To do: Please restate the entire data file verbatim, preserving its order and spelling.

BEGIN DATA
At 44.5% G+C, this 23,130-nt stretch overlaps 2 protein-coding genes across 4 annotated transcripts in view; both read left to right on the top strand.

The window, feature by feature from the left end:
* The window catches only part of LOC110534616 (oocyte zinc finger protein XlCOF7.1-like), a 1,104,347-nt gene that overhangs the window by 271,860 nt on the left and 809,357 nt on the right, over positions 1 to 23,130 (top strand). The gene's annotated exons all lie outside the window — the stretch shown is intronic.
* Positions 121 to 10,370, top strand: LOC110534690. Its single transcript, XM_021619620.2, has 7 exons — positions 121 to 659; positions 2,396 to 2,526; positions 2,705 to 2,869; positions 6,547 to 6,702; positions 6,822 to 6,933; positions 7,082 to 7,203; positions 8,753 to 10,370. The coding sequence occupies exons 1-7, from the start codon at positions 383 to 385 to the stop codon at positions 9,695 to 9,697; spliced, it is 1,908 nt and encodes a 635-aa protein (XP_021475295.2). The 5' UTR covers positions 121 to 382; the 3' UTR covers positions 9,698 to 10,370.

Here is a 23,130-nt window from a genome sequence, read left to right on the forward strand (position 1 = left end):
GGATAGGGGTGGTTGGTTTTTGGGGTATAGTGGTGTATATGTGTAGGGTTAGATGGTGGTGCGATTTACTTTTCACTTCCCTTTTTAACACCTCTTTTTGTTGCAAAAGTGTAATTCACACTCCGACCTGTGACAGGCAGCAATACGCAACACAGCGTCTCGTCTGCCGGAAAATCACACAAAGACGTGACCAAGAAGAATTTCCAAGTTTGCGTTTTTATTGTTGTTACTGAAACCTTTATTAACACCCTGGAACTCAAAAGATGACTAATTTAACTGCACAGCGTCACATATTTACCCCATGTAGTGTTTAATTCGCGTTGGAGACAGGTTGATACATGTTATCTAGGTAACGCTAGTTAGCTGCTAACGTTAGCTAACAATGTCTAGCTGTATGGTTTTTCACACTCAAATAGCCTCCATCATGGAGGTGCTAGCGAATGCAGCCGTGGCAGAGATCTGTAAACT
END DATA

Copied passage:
At 44.5% G+C, this 23,130-nt stretch overlaps 2 protein-coding genes across 4 annotated transcripts in view; both read left to right on the top strand.

The window, feature by feature from the left end:
* The window catches only part of LOC110534616 (oocyte zinc finger protein XlCOF7.1-like), a 1,104,347-nt gene that overhangs the window by 271,860 nt on the left and 809,357 nt on the right, over positions 1 to 23,130 (top strand). The gene's annotated exons all lie outside the window — the stretch shown is intronic.
* Positions 121 to 10,370, top strand: LOC110534690. Its single transcript, XM_021619620.2, has 7 exons — positions 121 to 659; positions 2,396 to 2,526; positions 2,705 to 2,869; positions 6,547 to 6,702; positions 6,822 to 6,933; positions 7,082 to 7,203; positions 8,753 to 10,370. The coding sequence occupies exons 1-7, from the start codon at positions 383 to 385 to the stop codon at positions 9,695 to 9,697; spliced, it is 1,908 nt and encodes a 635-aa protein (XP_021475295.2). The 5' UTR covers positions 121 to 382; the 3' UTR covers positions 9,698 to 10,370.

Here is a 23,130-nt window from a genome sequence, read left to right on the forward strand (position 1 = left end):
GGATAGGGGTGGTTGGTTTTTGGGGTATAGTGGTGTATATGTGTAGGGTTAGATGGTGGTGCGATTTACTTTTCACTTCCCTTTTTAACACCTCTTTTTGTTGCAAAAGTGTAATTCACACTCCGACCTGTGACAGGCAGCAATACGCAACACAGCGTCTCGTCTGCCGGAAAATCACACAAAGACGTGACCAAGAAGAATTTCCAAGTTTGCGTTTTTATTGTTGTTACTGAAACCTTTATTAACACCCTGGAACTCAAAAGATGACTAATTTAACTGCACAGCGTCACATATTTACCCCATGTAGTGTTTAATTCGCGTTGGAGACAGGTTGATACATGTTATCTAGGTAACGCTAGTTAGCTGCTAACGTTAGCTAACAATGTCTAGCTGTATGGTTTTTCACACTCAAATAGCCTCCATCATGGAGGTGCTAGCGAATGCAGCCGTGGCAGAGATCTGTAAACT